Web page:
Posted by: 4pack | January 23, 2009

“Ideal Diet” Update: Mediterranean Diet, In Spanish Medical Study, Is Superior In Preventing “Weight Gain” In Study Group

FOUR PACKS FEELS LIKE SGT. JOE FRIDAY FROM “DRAGNET” WITH THIS POST…”JUST THE FACTS, MA’AM”…THE INITIAL “WEIGHT LOSS” IS ONE THING…IT’S PREVENTING THE “WEIGHT GAIN” THAT’S THE KEY AND THE MEDITERRANEAN DIET WITH IT’S EMPHASIS ON FRUITS AND VEGETABLES IS CITED HERE AS BEING KEY TO KEEPING THE WEIGHT OFF….READ BELOW

mediterraneandiet

“…the researchers found that increased fruit and vegetable intake was associated with significantly lower risk of a medium Weight Gain (3,41 kg) over 10 years among adults of a Spanish Mediterranean population…”

Dietary strategies to increase fruit and vegetable intake to prevent and control overweight and obesity should be promoted more vigorously.

The researchers concluded that dietary patterns associated with a high intake of fruits and vegetables in Mediterranean populations may reduce long-term risk of subsequent Weight Gain and obesity among adults.

 

 http://www.sciencedaily.com/releases/2009/01/090122081334.htm

The scientists performed a 10-year follow-up study with healthy participants (206) aged 15-80 years at baseline in 1994, who participated in a nutrition survey in Valencia, Spain. Data on diet, lifestyle factors, and body weight were obtained in 1994 and 2004 using a food frequency questionnaire (FFQ) and direct measurements. The average (WG) over the study period was 3.41 kg.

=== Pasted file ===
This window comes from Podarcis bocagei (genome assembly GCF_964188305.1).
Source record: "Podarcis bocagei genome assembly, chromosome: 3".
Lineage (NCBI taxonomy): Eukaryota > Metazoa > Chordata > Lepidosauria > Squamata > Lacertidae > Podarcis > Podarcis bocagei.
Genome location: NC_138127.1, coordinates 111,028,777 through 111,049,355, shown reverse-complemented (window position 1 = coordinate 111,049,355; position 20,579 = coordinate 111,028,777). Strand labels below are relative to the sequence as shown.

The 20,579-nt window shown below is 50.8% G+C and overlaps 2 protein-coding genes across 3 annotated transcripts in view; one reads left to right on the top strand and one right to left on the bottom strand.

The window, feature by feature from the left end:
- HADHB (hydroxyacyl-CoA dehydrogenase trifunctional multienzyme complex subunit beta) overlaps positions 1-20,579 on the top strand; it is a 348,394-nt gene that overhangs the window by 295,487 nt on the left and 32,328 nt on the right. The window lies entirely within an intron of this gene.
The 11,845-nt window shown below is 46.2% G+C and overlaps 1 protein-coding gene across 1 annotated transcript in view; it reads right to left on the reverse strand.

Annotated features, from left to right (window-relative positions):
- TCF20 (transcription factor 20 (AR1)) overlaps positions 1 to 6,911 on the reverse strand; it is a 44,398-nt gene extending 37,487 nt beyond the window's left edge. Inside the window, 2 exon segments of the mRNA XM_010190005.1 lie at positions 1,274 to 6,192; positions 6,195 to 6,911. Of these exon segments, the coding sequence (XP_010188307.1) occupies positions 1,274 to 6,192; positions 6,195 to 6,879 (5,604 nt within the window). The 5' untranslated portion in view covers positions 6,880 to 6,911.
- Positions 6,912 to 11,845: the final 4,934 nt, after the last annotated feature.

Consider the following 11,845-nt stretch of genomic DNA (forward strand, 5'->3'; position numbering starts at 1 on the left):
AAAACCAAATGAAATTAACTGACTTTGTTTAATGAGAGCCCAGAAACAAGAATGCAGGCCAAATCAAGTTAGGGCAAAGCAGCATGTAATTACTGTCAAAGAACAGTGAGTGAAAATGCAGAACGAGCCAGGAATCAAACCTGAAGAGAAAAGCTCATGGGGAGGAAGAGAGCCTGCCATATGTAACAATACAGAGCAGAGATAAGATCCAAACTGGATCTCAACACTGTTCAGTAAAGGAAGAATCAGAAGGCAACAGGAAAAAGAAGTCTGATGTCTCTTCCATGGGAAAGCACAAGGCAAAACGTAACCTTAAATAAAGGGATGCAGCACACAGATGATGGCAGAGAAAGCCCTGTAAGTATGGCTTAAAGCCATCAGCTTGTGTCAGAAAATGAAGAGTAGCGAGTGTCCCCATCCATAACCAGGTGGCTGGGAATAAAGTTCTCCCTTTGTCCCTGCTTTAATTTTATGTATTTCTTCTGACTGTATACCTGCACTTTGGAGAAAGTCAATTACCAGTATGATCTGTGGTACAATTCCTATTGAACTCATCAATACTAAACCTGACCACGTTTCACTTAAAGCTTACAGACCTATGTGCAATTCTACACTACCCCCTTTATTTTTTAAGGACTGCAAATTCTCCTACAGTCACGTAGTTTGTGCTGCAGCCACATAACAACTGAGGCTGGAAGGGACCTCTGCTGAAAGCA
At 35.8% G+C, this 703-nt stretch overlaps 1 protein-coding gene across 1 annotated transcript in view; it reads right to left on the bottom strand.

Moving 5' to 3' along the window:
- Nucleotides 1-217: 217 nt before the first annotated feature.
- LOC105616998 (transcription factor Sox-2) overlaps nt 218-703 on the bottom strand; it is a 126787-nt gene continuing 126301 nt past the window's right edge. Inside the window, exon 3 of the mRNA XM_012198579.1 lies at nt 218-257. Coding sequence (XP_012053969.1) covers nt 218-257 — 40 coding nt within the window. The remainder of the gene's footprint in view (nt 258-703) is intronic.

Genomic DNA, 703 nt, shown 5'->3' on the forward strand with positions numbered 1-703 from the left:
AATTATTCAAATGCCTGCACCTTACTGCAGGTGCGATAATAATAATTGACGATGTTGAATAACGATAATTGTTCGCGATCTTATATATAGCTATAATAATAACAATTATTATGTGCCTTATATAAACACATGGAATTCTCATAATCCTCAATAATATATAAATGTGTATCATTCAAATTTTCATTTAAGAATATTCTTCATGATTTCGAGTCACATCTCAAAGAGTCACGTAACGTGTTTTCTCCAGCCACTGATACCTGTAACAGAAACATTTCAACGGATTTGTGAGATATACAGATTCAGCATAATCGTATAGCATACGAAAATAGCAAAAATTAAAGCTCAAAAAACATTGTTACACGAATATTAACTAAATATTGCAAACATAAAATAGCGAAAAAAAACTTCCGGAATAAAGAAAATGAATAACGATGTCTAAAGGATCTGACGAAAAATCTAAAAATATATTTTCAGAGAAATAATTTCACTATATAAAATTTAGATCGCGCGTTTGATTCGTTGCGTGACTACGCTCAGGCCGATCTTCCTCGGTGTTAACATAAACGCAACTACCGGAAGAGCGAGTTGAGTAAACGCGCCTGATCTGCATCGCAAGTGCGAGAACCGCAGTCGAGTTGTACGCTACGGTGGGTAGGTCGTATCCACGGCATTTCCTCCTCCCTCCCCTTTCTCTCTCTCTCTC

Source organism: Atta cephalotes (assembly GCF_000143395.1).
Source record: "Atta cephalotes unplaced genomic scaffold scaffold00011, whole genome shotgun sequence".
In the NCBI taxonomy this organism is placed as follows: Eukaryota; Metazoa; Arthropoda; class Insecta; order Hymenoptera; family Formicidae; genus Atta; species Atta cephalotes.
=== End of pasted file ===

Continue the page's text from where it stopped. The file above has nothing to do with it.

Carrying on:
The data analysis of this study was limited by the number of participants. The researchers did not perform separate analyses for men and women and groups for statistical reasons (lack of sufficient statistical power). Concerning gender differences there are some studies which have demonstrated different associations between food group intake and weight changes among men and women.

In conclusion, the researchers found that increased fruit and vegetable intake was associated with significantly lower risk of a medium WG (3,41 kg) over 10 years among adults of a Spanish Mediterranean population. Dietary strategies to increase fruit and vegetable intake to prevent and control overweight and obesity should be promoted more vigorously. The researchers concluded that dietary patterns associated with a high intake of fruits and vegetables in Mediterranean populations may reduce long-term risk of subsequent WG and obesity among adults.

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